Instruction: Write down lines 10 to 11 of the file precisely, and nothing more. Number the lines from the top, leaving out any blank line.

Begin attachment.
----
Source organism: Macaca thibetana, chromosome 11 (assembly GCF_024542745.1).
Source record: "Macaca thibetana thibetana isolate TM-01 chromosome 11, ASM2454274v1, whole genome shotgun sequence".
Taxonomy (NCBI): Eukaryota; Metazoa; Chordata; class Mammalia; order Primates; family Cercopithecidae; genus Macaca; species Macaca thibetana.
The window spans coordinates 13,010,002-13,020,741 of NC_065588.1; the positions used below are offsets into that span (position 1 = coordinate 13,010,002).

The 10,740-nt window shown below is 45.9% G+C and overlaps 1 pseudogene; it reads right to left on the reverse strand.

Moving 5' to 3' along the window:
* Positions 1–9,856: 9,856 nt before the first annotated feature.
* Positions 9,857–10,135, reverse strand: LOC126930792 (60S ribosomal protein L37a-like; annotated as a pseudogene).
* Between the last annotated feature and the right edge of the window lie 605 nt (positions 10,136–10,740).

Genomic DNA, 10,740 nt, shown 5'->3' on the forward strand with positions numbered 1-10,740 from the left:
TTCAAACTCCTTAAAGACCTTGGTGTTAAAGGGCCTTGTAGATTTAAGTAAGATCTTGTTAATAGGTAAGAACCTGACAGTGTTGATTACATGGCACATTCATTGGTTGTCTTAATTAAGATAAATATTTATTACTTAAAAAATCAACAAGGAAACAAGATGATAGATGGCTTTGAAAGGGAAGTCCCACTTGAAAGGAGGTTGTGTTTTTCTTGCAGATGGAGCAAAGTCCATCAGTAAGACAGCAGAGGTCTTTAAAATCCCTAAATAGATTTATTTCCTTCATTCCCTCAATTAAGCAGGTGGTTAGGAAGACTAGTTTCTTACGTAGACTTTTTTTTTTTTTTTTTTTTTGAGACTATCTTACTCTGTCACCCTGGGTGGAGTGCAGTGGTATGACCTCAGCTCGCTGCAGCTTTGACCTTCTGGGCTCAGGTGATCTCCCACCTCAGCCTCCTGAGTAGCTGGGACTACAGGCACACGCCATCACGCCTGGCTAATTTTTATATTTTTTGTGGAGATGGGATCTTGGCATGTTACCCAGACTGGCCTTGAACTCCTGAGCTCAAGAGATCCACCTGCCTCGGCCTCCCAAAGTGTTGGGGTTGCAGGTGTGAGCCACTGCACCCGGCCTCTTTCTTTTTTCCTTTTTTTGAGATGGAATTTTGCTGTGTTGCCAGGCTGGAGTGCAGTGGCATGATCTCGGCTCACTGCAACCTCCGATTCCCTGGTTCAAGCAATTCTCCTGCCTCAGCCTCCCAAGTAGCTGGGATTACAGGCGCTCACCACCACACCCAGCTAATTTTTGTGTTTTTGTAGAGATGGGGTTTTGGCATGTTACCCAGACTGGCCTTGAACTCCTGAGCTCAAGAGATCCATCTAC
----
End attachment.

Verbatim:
Genomic DNA, 10,740 nt, shown 5'->3' on the forward strand with positions numbered 1-10,740 from the left:
TTCAAACTCCTTAAAGACCTTGGTGTTAAAGGGCCTTGTAGATTTAAGTAAGATCTTGTTAATAGGTAAGAACCTGACAGTGTTGATTACATGGCACATTCATTGGTTGTCTTAATTAAGATAAATATTTATTACTTAAAAAATCAACAAGGAAACAAGATGATAGATGGCTTTGAAAGGGAAGTCCCACTTGAAAGGAGGTTGTGTTTTTCTTGCAGATGGAGCAAAGTCCATCAGTAAGACAGCAGAGGTCTTTAAAATCCCTAAATAGATTTATTTCCTTCATTCCCTCAATTAAGCAGGTGGTTAGGAAGACTAGTTTCTTACGTAGACTTTTTTTTTTTTTTTTTTTTTGAGACTATCTTACTCTGTCACCCTGGGTGGAGTGCAGTGGTATGACCTCAGCTCGCTGCAGCTTTGACCTTCTGGGCTCAGGTGATCTCCCACCTCAGCCTCCTGAGTAGCTGGGACTACAGGCACACGCCATCACGCCTGGCTAATTTTTATATTTTTTGTGGAGATGGGATCTTGGCATGTTACCCAGACTGGCCTTGAACTCCTGAGCTCAAGAGATCCACCTGCCTCGGCCTCCCAAAGTGTTGGGGTTGCAGGTGTGAGCCACTGCACCCGGCCTCTTTCTTTTTTCCTTTTTTTGAGATGGAATTTTGCTGTGTTGCCAGGCTGGAGTGCAGTGGCATGATCTCGGCTCACTGCAACCTCCGATTCCCTGGTTCAAGCAATTCTCCTGCCTCAGCCTCCCAAGTAGCTGGGATTACAGGCGCTCACCACCACACCCAGCTAATTTTTGTGTTTTTGTAGAGATGGGGTTTTGGCATGTTACCCAGACTGGCCTTGAACTCCTGAGCTCAAGAGATCCATCTAC